Thomas noted that if the board of supervisors were willing, they could provide extra money to keep the activity bus operating.
Moving on to the school division’s request for an additional $50,730 to keep a principal at every school, Thomas said it was critically important to do so.
There are some serious concerns with not having an administrator at each school full time, she continued. “Schools are different than they used to be,” Thomas told the board. “We’ve got different social issues,” as well as safety issues.
“I think my board was more concerned about the safety issues than anything else,” she said before speaking briefly about the recent shooting at a school in a small town similar to Grayson County in Ohio.
“We’re very concerned about the safety of not having an administrator at every school,” Thomas added.
The other request above minimum funding was $136,300 to give all contracted employees a 1 percent pay raise.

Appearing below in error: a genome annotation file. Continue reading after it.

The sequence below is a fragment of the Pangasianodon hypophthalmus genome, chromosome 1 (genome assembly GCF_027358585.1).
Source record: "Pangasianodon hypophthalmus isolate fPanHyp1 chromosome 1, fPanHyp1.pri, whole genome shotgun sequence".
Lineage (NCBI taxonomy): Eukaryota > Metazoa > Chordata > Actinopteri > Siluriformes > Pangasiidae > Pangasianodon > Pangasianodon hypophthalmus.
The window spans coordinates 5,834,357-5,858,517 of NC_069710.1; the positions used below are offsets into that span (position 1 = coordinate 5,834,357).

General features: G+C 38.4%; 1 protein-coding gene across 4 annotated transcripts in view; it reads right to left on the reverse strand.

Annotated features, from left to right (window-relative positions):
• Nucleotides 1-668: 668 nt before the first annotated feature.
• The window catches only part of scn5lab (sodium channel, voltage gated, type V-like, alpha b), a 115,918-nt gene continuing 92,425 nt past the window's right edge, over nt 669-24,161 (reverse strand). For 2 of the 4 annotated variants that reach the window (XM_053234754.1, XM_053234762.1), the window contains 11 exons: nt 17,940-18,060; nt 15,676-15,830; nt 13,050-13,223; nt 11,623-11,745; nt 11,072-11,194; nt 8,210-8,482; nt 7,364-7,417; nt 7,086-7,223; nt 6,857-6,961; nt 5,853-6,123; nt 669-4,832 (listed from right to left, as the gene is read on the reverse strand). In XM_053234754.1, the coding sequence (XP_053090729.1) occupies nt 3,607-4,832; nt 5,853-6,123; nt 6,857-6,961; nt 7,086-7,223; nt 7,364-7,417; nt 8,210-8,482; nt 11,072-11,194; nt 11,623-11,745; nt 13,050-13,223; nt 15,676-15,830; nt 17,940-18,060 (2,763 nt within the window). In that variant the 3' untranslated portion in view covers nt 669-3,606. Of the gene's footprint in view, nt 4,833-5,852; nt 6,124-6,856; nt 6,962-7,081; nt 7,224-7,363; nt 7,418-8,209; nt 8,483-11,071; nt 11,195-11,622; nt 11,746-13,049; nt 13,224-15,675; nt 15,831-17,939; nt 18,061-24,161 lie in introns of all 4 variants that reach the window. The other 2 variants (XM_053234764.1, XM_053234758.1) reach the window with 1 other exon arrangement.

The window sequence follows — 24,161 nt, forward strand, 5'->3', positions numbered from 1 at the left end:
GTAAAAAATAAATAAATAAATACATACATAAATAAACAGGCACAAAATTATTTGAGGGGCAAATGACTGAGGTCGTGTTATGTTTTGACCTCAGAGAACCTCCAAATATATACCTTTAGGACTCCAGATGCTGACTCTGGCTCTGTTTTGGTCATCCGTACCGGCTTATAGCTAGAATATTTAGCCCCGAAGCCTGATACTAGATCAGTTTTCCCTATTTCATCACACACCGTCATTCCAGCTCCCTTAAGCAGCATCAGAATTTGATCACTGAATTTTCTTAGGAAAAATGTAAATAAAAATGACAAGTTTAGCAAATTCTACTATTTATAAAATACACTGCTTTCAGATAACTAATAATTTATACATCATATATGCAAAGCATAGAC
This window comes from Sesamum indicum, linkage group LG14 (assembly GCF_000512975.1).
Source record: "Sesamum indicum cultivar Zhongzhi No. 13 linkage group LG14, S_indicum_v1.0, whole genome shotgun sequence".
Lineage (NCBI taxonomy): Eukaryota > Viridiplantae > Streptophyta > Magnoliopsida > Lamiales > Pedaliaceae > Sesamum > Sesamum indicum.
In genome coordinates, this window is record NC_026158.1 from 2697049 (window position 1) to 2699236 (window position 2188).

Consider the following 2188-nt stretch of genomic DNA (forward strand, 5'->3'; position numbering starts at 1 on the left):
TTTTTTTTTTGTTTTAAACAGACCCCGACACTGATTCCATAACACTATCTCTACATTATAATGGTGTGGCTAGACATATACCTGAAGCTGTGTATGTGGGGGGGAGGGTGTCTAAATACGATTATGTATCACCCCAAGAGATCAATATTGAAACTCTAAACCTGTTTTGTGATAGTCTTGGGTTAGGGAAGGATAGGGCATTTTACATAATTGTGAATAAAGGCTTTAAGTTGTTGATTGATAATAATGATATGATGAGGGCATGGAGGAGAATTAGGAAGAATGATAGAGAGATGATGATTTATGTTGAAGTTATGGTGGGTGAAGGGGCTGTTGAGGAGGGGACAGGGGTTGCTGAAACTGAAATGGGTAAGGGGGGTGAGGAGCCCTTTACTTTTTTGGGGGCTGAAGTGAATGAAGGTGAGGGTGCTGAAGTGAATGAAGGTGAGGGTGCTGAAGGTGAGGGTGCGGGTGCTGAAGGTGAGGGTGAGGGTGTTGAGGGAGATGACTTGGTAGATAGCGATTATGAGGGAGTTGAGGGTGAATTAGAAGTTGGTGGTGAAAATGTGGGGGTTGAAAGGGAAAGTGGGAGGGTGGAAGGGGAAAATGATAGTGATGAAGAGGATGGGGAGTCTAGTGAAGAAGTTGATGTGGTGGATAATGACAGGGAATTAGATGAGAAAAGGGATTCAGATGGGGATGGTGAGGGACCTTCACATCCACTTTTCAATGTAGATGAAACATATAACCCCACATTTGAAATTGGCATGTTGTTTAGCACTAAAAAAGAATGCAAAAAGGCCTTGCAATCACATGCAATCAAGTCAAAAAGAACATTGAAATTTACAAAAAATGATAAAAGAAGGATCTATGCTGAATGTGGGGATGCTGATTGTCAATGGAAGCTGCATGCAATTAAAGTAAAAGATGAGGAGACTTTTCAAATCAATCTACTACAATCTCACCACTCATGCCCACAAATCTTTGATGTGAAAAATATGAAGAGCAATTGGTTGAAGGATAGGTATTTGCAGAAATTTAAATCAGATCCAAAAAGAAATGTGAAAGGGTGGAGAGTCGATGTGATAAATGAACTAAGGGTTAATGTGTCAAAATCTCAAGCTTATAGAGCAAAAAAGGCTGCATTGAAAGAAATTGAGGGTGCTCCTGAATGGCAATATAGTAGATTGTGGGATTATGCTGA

“Our board is extremely concerned about our employees not having a raise in four years,” Thomas told the supervisors. “They’re taking home less money with increased insurance costs over time and we’re losing people. People are looking at other jobs in other divisions.”
Thomas added that Grayson is the lowest-paid division in most categories and continues to struggle to keep employees.
“Our people work hard… we have excellent school employees and they do deserve something,” Thomas said.
The total request puts the county on the hook for an additional $410,656 over last year’s funding level.
While the employees may not have received a raise, Maynard pointed out that the employees did receive a 2 percent one-time bonus and $500 insurance stipend at the end of last school year.
One of the issues that continues to plague the school system is a loss of enrollment.
As the student level decreases, the state drops its funding.
Maynard wondered if the school system had developed a long-term strategy to deal with losing students.
Thomas noted that it would have helped if the supervisors had followed through with the facilities improvement plan. The county operates seven schools, but the plan would have consolidated that down to five — a much more manageable number.